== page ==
5. In a communication system, generating means supplying signals carrying information, capacitive translating means for receiving said signals and for translating them into polarized pulses, an electric circuit coupled at one end to said capacitive translating means for transmittal of said pulses, impedance mismatching means for terminating said circuit with an impedance higher than said circuit, said impedance mismatching means amplifying said pulses, and a bistable means comprising a flipfiop connected to said circuit at the other end thereof and a pulse amplitude limiting means, said pulses comprising a set and reset :rlggcr for said flip-flop, sail flipfiop and said pulse amplitude limiting means reconstituting said signals.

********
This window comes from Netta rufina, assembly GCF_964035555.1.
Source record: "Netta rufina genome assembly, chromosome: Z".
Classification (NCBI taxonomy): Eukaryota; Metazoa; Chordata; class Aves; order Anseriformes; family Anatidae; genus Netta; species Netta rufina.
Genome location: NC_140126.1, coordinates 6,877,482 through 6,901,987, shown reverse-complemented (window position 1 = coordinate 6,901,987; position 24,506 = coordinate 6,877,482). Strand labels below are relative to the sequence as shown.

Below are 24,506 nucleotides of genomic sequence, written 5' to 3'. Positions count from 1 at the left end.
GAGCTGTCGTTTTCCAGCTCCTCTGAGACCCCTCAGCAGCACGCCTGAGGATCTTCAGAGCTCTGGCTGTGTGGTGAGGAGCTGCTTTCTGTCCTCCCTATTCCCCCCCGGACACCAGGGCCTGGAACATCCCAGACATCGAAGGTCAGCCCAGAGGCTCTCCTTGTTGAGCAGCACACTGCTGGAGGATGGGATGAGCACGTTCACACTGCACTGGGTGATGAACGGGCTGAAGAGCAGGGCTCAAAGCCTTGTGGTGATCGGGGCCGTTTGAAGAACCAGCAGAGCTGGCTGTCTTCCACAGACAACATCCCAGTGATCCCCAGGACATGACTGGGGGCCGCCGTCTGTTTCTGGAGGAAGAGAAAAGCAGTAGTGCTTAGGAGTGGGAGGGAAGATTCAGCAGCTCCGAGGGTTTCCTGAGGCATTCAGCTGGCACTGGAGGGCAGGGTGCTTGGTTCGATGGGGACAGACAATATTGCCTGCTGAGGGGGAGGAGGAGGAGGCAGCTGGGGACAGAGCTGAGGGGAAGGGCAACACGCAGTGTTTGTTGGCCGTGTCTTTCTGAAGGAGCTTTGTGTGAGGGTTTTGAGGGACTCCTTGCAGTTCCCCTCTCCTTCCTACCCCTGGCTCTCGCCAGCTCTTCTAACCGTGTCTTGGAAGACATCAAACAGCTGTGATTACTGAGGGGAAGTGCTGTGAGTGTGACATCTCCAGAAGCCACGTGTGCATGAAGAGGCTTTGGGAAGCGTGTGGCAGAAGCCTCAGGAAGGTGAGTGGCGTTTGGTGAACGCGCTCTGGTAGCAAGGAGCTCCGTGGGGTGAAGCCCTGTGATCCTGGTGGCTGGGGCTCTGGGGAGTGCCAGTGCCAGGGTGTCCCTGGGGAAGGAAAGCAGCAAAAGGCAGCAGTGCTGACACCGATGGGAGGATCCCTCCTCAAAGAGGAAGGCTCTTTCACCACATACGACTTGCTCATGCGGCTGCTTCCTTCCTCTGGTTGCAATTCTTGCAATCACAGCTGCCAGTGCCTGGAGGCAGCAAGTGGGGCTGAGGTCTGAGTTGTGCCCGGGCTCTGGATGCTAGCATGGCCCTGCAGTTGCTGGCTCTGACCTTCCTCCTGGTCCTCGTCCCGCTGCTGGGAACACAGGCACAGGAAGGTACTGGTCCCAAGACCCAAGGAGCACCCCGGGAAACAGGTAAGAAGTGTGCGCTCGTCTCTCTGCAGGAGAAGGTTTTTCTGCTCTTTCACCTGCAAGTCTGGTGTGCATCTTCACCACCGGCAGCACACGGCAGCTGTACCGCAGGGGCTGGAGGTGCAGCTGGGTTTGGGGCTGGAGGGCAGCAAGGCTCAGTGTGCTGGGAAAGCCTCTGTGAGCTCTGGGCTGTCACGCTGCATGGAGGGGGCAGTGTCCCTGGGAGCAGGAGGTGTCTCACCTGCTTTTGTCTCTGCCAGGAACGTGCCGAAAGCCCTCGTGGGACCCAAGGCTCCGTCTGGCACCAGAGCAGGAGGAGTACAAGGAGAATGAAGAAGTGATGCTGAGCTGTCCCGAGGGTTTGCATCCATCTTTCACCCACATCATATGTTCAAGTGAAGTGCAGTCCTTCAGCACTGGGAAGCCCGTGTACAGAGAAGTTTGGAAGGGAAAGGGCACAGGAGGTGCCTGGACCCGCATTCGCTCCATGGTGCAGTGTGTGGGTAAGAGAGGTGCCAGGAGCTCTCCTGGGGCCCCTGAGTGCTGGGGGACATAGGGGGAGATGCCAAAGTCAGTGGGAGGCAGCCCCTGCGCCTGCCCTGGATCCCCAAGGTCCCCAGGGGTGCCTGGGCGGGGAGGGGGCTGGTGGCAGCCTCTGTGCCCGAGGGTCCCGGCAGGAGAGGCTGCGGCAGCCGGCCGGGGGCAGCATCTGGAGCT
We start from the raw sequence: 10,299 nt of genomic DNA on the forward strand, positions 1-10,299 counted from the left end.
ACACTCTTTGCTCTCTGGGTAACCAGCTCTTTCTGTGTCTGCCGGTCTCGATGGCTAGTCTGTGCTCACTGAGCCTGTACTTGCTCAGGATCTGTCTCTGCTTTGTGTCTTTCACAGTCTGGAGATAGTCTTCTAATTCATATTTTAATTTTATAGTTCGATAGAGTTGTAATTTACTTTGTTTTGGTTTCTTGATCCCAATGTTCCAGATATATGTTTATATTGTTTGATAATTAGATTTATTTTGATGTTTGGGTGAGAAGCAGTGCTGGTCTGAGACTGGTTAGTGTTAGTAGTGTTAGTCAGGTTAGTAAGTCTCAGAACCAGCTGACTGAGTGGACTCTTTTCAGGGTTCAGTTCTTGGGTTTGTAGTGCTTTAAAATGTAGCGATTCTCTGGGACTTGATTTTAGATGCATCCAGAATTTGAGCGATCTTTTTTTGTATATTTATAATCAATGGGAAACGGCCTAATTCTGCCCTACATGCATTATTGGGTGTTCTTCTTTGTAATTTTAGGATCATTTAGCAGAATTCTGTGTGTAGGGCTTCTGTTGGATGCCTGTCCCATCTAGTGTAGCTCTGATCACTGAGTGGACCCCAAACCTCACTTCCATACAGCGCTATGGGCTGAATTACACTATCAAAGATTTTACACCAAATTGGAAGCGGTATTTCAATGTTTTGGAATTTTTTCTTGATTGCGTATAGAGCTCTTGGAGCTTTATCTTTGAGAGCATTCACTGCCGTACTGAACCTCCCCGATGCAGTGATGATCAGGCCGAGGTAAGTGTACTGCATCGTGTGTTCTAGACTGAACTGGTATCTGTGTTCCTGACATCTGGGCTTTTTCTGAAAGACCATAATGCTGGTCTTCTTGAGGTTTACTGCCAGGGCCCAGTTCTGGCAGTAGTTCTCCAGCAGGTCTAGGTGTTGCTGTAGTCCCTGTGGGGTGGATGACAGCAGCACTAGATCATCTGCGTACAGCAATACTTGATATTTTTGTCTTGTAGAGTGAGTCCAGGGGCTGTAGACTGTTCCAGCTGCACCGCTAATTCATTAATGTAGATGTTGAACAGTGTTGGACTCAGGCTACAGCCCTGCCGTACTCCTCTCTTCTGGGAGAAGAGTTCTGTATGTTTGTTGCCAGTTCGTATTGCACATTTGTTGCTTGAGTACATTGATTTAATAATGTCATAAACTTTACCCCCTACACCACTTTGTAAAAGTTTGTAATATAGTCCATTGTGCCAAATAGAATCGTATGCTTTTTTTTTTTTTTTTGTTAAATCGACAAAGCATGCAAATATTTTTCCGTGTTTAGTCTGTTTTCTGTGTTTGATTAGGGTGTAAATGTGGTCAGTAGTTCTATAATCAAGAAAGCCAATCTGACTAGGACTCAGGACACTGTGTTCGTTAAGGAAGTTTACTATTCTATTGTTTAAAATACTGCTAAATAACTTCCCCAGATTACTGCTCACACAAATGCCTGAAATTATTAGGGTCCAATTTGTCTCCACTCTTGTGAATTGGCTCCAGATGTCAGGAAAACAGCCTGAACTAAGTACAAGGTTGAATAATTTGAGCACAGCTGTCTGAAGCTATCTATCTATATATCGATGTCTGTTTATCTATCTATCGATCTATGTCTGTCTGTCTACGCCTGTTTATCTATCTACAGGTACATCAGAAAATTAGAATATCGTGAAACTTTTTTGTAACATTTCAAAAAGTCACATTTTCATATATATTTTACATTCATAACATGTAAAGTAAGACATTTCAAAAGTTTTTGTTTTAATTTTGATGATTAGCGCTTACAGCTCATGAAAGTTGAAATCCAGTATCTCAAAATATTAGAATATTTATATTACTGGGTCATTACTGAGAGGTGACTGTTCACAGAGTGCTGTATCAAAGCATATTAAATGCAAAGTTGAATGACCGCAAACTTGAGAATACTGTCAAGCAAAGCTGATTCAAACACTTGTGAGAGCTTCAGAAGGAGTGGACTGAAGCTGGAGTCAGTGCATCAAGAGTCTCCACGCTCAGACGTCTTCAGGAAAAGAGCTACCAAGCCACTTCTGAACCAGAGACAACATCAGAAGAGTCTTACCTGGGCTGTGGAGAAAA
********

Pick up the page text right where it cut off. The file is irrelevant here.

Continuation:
6. in a communication system, generating means supplying signals carrying information, capacitive translating means for receiving said signals and for translating them into polarized pulses, an electric circuit coupled at one end to said capacitive translating means for transmittal of said pulses, impedance mismatching means for terminating said circuit with an impedance higher than said circuit, said impede ce mismatching means amplifylng said pulses at the terminating end of said circuit, a bistable means comprising a flip-flop having a pair of input terminals and a pair of output terminals, and pulse directing means connecting said circuit at the other end thereof to said bistable means, said pulse directing means steering said pulses according to ticlr polarity to given ones of said input terminals, said pulses comprising a set and reset trigger for said bistable means, said histable means reconstituting said signals at said output terminals.